Monday, July 04, 2011

Rao-Singh reforms remain a holy cow after 20 years for mindless market advocates

This has appeared in the DNA edition of July 4, 2011

For 20 years now hosannahs have been sung for the economic reforms that prime minister P.V.Narasimha Rao and his finance minister Manmohan Singh had introduced. There is no critical assessment of the liberalisation process, and there is the lurking fear in the minds of market advocates that if they were to say anything bad about it the socialist, the licence-permit raj nightmare would return with a vengeance. This is intellectual timidity of the worse kind.

Yes. The critics have been unfair in more ways than one, and not all that they had said turned out to be true. India did not become a vassal of the 'East India Company' – once again as was predicted. But the pressures of global market powers – that is the government of rich countries -- and global market forces more than once impacted Indian choices, and not always for the good.

The Enron experience was dismal and disastrous. The American multi-national energy major which went bankrupt at home did everything wrong that it could in India. It lobbied with politicians on all sides to get what it wanted, imposed conditions which openly violated, like the power pruchase guarantee agreement, terms of fair competition. It showed how crony capitalism worked. And even after Enron sank most ignominously in the US and in Europe, India was left paying the commitments made then to Enron's creditors in India. The whole issue was sorted out furtively behind closed doors during the first term of UPA.

The series of scams running into thousands and lakhs of rupees are another negative fallout of the reforms. This neeed not necessarily mean that the reforms have been an unimitgated disaster, but it certainly means that there is much that is wrong with reforms as we know them now. Market-friendly economists are being intellectually dishonest and even cowardly – it becomes necessary to inlude prime minister Singh in this group – if they do not accept that rfeorms brought with them their own tale of woes along with the good tidings. Singh should not be allowed to forget his remark that he did not lose sleep over markets at the time of the Harshad Mehta stock market scam soon after the reforms began.

The political cliche that the rich became infinitely richer – the expanding billionaires' club was a sign of this – turned out to be true but there were also a large number of new entrants -- the million millionaires who have made it big. These rich folk -- the old and the new -- became productive because they began to spend than they had in the previous era. Instead of spending money stealthily or outside the country, they became conspicious spenders at home. The middle class benefited and it increased in numbers as well because some of the lower middle class moved up the economic and social scale.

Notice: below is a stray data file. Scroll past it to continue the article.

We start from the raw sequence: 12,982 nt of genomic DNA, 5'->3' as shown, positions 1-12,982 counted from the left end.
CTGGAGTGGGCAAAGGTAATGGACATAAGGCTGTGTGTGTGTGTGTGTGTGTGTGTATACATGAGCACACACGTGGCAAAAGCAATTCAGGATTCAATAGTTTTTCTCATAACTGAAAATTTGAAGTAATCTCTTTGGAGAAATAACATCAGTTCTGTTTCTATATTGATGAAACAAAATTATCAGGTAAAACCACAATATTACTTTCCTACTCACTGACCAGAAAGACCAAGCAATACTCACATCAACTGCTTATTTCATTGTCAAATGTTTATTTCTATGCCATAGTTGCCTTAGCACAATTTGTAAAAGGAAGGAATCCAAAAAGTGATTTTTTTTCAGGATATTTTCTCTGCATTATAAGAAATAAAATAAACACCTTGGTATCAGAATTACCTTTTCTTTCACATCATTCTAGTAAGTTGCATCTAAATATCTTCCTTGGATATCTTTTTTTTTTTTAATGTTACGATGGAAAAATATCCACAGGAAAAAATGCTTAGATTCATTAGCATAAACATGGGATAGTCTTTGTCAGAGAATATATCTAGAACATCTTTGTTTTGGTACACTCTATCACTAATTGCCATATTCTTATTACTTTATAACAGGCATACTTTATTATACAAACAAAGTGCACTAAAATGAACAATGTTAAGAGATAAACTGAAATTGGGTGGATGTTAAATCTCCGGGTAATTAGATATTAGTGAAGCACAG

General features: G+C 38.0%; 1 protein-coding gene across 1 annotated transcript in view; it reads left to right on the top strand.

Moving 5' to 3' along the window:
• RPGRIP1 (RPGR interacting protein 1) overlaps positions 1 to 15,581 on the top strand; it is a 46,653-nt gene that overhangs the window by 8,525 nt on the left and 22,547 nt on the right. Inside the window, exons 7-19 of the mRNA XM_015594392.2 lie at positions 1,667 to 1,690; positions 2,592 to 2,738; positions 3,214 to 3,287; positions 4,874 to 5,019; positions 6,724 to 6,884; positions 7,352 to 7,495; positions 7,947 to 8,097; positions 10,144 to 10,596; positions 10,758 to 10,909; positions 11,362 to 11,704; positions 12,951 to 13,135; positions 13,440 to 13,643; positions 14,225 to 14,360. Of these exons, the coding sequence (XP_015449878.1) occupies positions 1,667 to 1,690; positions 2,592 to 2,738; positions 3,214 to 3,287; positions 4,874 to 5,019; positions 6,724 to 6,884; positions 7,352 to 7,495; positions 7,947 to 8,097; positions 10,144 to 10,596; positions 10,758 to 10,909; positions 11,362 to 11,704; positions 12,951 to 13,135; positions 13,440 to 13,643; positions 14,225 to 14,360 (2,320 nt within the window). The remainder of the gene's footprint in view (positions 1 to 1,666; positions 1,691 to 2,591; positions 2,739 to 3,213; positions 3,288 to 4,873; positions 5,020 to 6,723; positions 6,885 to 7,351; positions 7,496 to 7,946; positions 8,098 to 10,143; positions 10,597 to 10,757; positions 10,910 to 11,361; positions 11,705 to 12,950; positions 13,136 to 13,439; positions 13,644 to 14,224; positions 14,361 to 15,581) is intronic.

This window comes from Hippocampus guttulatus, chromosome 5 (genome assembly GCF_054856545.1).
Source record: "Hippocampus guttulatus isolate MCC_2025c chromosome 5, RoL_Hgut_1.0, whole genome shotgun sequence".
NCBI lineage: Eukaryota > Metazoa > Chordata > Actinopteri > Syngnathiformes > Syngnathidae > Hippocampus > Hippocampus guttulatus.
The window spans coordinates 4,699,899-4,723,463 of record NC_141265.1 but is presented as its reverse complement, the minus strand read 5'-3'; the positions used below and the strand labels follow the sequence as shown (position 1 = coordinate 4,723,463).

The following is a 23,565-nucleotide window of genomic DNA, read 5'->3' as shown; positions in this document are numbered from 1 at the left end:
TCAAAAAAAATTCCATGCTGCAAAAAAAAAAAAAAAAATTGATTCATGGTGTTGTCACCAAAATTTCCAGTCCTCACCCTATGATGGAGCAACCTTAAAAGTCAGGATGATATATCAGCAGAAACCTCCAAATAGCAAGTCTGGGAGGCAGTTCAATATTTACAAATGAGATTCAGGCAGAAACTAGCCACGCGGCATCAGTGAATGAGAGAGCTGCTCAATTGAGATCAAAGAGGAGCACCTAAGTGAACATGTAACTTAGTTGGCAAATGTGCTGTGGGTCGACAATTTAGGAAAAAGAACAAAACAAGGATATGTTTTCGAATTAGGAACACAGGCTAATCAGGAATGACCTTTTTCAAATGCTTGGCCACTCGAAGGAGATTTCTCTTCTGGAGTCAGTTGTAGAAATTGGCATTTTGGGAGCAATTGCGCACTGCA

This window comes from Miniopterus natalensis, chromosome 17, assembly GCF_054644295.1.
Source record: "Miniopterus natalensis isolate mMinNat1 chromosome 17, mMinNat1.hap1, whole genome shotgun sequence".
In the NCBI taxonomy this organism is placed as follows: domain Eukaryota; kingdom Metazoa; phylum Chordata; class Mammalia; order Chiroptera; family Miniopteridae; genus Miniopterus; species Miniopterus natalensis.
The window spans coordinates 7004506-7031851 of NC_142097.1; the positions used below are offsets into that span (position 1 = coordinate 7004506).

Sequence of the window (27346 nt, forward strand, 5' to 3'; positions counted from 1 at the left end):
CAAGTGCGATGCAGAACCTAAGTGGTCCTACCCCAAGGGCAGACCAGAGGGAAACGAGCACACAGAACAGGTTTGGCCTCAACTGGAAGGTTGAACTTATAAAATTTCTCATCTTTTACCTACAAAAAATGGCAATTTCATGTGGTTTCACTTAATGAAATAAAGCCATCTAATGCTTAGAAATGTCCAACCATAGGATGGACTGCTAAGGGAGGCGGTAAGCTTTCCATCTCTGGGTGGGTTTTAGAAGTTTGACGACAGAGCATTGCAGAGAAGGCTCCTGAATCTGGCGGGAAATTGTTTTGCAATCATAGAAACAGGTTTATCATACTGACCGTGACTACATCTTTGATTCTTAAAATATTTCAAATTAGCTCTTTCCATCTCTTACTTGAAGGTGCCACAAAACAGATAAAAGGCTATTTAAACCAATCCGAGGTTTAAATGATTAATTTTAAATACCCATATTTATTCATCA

Reforms did not ruin the poor people because they were already living in socialist ruins. The number of the poor as a percentage of the population may have declined or increased depending on the economist talking about the issue after the reforms got underway. But the poor still constitute an uncomfortably large number of the population in the country and national economic prosperity will remain fragile as long as that number does not go below the level of critical mass. The poor are fighting their survival battle with a smile on their faces but that is not because the reformers have been enlightened.

The poor are not among the critics of the reforms. They are coping with the situation as best as they can, and improving their lot against the odds. The poor are bravehearts at all times. It was in the England of the industrial revolution of the late 18th and early 19th centuries. It was the displaced villagers who became the factory-hands of the dark, dsimal Dickensian world of the 19th century. The poor during India's first 20 years of reforms have been working hard, earning more and trying to imitate the lifestyle of their middle class superiors. But they remain on the bottom rung and on the dungheap as it were.

It is the ideologues from the left and the bleeding hearts of the so-called civil society who have been railing and wailing against economic reforms. And these pro-poor activists have been able to arm-twist the government to usher in welfare measures because the government now has the money – one of the unintended outcomes of reforms – to spend on the poor. But these welfare measures do not really help the poor. They still have to help themselves.

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